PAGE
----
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3 January 2017

Avalanche photodiode with photomultiplier-like performance

Researchers in China and France have developed photomultiplier tube (PMT)-type performance from avalanche photodiodes (APDs) that implement periodically stacked structures (PSSs) of gallium nitride (GaN) and aluminium nitride (AlN) [Jiyuan Zheng et al, Appl. Phys. Lett., vol109, p241105, 2016]. The PSS APD had a record high gain of order 104 with noise factor as low as 500 and ionization coefficient of 0.05, according to the researchers. The highest gain for silicon APDs in linear mode is about 100.

The team from Tsinghua University in China, CNRS-CRHEA (Centre de Recherche sur L'Hétéro-Epitaxie et ses Applications-Centre National de la Recherche Scientifique) in France and Institute of Semiconductors, Chinese Academy of Sciences in China used Monte Carlo simulations to develop the APD. By employing the PSS technique, the team hoped to avoid inter-valley scattering that reduces the performance of conventional APDs.

Figure 1: Motivations of design: (a) carrier transport in conventional heterojunction APDs under electric field, (b) bipolar ionization proceeding along two opposite directions and (c) unipolar ionization proceeding along single direction. (d) Carrier transport in GaN/AlN PSS APDs.

The PSS technique (Figure 1) enhanced the multiplication effect for electrons, but not for holes. This made the APDs unidirectional in terms of response to incoming photons and the resulting avalanche electrons. Suppression of hole avalanche reduced the potential for breakdown events.

PMTs are a vacuum tube technology used to measure low lighting conditions, including in single-photon experiments. Researchers would like to replace bulky, fragile PMTs with compact, robust solid-state devices based on semiconductors.

A prototype structure with alternate 20x 10nm/10nm layers of GaN/AlN were fabricated into PSS APDs. The structure was grown by molecular beam epitaxy (MBE) on AlN/sapphire templates supplied by Suzhou Nanowin Science and Technology Co Ltd. After depositing 50nm AlN on the AlN template, the p-i-p-i-n structure was grown with separated absorption (I-GaN and multiplication (I-AlN/GaN) layers (Figure 2).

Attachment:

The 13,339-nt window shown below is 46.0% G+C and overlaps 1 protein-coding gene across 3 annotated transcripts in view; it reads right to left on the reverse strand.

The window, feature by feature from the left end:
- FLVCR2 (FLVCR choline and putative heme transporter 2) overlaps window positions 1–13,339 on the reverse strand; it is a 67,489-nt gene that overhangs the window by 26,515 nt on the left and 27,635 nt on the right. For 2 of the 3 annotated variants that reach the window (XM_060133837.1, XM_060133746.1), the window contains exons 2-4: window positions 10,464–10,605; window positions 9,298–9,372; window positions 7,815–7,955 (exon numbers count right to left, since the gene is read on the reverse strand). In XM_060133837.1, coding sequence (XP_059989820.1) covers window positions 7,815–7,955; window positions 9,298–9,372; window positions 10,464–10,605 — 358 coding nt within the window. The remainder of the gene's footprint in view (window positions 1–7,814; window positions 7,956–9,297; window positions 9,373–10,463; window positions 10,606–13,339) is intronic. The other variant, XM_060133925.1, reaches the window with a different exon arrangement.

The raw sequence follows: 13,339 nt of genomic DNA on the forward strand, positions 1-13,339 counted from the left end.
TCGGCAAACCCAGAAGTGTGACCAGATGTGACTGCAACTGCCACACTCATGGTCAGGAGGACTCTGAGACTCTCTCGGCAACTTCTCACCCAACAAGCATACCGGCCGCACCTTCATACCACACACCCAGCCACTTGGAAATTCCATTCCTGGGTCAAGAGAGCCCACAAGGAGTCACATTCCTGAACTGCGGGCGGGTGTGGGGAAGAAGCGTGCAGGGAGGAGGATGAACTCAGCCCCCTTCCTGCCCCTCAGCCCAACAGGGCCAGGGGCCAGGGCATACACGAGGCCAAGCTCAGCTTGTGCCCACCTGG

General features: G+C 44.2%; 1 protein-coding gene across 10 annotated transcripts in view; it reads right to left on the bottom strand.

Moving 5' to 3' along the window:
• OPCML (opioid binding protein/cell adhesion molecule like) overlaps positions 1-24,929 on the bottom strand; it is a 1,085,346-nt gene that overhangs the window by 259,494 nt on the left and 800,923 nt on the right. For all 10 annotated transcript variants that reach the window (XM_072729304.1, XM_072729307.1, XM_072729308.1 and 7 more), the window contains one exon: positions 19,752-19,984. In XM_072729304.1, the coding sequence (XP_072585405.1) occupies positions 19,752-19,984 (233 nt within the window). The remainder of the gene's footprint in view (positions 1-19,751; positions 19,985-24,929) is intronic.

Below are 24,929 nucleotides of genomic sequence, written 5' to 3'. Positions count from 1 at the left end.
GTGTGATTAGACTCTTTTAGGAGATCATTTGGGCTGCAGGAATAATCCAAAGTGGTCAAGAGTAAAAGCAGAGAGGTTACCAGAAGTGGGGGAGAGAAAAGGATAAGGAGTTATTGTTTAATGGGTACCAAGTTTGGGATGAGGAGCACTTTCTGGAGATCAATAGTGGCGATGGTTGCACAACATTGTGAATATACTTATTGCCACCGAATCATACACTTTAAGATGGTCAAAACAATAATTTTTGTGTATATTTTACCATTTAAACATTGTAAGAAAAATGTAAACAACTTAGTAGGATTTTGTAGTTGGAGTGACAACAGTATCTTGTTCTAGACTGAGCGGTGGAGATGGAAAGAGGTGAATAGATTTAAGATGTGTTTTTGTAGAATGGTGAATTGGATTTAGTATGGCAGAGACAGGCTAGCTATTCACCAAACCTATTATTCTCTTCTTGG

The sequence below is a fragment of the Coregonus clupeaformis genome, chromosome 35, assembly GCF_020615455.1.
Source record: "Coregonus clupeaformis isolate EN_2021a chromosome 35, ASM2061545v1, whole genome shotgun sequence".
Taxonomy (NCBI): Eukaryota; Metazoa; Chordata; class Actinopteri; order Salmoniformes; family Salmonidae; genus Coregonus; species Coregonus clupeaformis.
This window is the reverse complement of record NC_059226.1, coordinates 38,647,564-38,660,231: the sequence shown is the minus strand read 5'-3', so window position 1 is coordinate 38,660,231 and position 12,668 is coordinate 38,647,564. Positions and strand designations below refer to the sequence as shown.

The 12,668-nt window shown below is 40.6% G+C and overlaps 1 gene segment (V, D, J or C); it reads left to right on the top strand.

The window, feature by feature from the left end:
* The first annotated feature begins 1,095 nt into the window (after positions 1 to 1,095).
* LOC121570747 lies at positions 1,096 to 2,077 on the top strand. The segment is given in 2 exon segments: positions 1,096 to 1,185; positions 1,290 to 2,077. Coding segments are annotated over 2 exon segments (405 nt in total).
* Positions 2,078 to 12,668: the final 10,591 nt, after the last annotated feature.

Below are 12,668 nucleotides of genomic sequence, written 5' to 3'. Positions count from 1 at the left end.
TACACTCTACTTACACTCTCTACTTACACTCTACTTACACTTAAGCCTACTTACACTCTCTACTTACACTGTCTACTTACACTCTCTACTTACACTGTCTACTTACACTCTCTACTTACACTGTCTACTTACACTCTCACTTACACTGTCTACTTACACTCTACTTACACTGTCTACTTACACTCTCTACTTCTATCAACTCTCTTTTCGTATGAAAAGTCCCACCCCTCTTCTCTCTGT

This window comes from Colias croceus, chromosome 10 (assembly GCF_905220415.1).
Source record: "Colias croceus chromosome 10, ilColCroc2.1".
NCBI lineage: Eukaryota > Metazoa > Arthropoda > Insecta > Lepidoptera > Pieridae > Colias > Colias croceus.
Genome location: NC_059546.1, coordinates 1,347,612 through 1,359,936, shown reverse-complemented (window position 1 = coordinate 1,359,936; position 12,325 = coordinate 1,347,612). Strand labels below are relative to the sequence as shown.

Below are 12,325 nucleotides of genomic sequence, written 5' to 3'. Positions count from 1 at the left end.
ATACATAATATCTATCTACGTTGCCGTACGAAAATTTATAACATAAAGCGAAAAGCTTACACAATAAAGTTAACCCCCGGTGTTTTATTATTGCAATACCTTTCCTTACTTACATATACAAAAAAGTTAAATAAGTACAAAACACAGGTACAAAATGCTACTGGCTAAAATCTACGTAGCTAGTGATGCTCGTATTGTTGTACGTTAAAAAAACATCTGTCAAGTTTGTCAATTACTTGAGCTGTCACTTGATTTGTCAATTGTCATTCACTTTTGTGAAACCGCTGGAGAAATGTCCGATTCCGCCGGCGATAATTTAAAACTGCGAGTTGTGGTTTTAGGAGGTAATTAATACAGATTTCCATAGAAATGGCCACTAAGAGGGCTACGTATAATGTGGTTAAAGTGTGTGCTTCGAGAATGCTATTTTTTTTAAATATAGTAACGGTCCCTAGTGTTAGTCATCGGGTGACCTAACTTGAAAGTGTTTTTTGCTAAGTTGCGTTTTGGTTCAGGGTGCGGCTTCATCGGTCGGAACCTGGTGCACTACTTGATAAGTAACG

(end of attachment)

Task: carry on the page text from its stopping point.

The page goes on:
Figure 2: Design and fabrication of GaN/AlN PSS APD: (a) epi-structures, (b) cross-sectional transmission electron micrograph of epitaxy layers, (c) device processing design. (d) Top-view micrograph of practical device.

A double mesa structure with inner diameter of 25μm and outer diameter of 35μm was etched by inductively coupled plasma. The light absorption occurs through the top of the inner mesa. Further fabrication included plasma-enhanced chemical vapor deposition (PECVD) of silicon dioxide and ohmic contact formation – p-type nickel/gold and n-type chromium/gold. Electrode pads were gold.

The external quantum efficiency (EQE) of the devices increased with bias voltage, unlike traditional APDs (Figure 3). The saturation of EQE occurred around 104, representing 14 2x multiplication stages. The probability for electron-triggered ionization is estimated at 70% per period. This is close to the 80% predicted by Monte Carlo simulation.

Figure 3: (a) Current-voltage and EQE-voltage curves; (b) revers-biased dark current curves tested under different temperatures. (c) Temperature dependence of EQE-V curves. (d) Device under constant bias responding to ultraviolet 325nm laser light switching on and off.

The researchers believe higher gain could be achieved by increasing the number of GaN/AlN stacks in the PSS region.

By using III-nitride alloys with different electronic band structures, the researchers believe that devices with various working wavelengths ranging from infrared to ultraviolet could be realized using inter-band or inter-subband transitions. They also see electronic amplifiers being developed based on the same carrier multiplication mechanism.

Tags: APDs GaN AlN

Visit:  http://dx.doi.org/10.1063/1.4972397

The author Mike Cooke is a freelance technology journalist who has worked in the semiconductor and advanced technology sectors since 1997.

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